Hi fellow Steemians / DIY enthusiasts,
Back today with another edition of a DIY post. Now that a bunch of the floor remodeling is done, I had to spend some time on doing preventative maintenance on one of our cars. Even though it’s fairly new, being an all wheel drive car, it takes a few extra things to make sure it’s going to last a long time.
Today’s project was changing the gear oil on the rear differential. If you’re not into cars, that basically means there’s a little transmission in the rear and like any transmission, it needs to be lubricated and that oil needs changing every so often. For this car, Subaru recommends doing it every 20,000 miles. Getting it done at the car dealership would’ve cost 200$, or at the drive up oil change place 110$. How much did the oil cost me? 10$ on sale! If you’ve got the tools, you save so much money doing it yourself!
There’s a few things I needed to get this work done:
Every car enthusiast needs a good car jack. This one has been with me for almost 10 years! Got my money’s worth out of it for sure.
This was needed to take off the drain and fill plug. It was a 3 foot, 3/8 size breaker bar with a size 12 hex head on it.
Besides having a good jack, it’s equally as important to have a strong pair of jack stands. These prevent the car from falling on you! (Under most circumstances) These only cost about 30$ so its worth it.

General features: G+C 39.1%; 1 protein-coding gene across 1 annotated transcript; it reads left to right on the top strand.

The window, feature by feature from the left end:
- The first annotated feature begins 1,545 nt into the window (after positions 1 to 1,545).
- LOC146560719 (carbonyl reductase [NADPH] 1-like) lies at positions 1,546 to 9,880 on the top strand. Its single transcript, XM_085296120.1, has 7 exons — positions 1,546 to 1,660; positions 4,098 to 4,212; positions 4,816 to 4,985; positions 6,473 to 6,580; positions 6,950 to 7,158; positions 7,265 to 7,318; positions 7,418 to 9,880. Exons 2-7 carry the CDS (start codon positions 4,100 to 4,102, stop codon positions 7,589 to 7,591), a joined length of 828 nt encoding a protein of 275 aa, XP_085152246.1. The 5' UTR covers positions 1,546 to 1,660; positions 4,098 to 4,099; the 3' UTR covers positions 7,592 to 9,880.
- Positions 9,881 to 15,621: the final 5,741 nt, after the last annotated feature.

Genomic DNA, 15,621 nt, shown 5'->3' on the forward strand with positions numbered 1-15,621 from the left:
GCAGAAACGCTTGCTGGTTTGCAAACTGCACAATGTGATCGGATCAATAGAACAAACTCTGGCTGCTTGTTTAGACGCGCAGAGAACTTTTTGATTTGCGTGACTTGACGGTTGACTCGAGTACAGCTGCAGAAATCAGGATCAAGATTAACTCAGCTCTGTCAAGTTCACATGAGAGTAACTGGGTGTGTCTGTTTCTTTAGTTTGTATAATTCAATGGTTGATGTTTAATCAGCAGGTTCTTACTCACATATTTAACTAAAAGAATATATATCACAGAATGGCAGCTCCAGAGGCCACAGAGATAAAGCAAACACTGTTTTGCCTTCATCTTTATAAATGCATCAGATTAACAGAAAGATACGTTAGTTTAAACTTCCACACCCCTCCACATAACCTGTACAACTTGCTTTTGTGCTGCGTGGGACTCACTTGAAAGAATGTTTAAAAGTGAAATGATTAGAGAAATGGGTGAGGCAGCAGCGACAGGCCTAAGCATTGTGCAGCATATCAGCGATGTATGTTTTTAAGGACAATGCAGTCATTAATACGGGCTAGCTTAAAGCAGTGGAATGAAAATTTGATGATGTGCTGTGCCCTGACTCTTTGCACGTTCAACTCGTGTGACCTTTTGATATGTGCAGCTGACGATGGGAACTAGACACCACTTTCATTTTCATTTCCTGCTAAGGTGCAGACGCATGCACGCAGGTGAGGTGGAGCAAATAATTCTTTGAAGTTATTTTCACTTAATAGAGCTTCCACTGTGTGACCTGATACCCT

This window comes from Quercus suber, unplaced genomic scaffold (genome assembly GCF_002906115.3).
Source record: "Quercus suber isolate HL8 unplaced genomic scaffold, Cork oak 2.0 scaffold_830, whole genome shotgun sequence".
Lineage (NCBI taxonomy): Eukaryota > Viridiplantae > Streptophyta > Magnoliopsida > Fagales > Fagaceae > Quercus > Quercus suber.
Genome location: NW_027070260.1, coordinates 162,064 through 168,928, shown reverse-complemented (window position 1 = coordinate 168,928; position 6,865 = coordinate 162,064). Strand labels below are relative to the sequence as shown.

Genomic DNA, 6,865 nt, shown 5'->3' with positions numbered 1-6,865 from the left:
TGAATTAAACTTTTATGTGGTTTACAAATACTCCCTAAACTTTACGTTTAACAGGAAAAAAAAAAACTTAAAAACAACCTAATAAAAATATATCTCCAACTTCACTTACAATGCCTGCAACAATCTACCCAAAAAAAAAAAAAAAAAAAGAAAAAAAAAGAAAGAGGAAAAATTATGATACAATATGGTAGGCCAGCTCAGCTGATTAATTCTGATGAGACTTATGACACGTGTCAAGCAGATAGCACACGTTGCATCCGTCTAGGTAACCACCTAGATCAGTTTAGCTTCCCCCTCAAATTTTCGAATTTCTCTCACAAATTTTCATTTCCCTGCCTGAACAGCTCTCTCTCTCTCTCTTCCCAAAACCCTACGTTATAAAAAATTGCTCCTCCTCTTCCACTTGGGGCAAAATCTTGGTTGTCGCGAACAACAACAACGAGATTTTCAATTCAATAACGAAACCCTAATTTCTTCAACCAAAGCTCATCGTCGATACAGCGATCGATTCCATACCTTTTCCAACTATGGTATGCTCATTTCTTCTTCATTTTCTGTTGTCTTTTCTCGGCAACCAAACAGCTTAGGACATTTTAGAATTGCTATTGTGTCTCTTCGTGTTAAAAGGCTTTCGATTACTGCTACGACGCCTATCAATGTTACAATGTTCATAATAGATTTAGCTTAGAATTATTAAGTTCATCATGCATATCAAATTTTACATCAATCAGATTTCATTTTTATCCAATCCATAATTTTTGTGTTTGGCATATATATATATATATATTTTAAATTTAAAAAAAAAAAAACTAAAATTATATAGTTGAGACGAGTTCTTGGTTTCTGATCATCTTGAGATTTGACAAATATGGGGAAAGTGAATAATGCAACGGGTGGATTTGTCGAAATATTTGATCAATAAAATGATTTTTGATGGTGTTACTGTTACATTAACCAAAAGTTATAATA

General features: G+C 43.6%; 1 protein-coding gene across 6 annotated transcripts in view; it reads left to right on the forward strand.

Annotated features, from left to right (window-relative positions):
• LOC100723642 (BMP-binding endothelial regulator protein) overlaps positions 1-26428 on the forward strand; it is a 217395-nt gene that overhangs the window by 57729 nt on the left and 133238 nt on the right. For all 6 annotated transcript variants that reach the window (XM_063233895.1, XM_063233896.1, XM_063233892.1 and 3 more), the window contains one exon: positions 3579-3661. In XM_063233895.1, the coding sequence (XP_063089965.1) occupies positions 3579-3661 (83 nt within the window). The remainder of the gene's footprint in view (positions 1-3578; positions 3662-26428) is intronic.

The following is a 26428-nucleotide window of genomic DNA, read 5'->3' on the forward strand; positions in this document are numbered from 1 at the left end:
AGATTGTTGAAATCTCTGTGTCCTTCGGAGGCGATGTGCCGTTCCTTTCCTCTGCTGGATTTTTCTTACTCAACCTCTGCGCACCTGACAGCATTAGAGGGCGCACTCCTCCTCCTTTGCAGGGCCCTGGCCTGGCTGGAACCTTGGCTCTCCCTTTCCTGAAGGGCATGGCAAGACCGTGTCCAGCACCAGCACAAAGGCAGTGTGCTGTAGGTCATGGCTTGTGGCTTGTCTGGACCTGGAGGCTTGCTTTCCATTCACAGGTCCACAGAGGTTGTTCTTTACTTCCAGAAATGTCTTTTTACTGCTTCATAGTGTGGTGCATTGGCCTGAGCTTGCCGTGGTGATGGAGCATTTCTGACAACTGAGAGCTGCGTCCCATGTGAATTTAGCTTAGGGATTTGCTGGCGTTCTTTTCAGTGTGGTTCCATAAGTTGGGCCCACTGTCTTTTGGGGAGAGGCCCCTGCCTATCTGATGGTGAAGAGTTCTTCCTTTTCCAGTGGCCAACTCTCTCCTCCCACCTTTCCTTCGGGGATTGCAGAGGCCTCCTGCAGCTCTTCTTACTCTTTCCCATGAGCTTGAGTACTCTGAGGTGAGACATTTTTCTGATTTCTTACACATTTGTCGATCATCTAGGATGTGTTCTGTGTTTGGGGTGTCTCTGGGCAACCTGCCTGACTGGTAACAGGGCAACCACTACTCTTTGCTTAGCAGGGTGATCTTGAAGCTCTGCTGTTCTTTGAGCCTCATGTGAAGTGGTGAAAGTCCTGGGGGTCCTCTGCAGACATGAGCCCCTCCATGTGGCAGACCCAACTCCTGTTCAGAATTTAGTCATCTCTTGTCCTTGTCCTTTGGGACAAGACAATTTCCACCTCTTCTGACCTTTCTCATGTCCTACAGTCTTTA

I needed this tubing to attach to the bottle of the oil so I could easily get it in the fill without spilling or making a mess.
The oil pan was important to have since it catches the oil as it drains from the car. I don’t want to be rude to the neighbors or the environment so please keep a clean workspace!
This rust penetrating fluid is absolutely essential for car repairs. I didn’t think the plugs would be as difficult to come undone as they were. Few sprays of this while you’re doing something else and you should be good to go for most things.
I also had a few screw drivers and some odds and ends that just make things easier like work gloves.
Getting the work done
First thing you do before and work where you lift the car is secure it wherever possible.
If you put things in front of the tires that don’t move easily as this rubber screwdriver would, it’s a bit of a workaround to having a big rubber tire chuck. I left mine with a friend so I had to make sure with what I had. I put a big pair of pliers on the other tire and it worked well.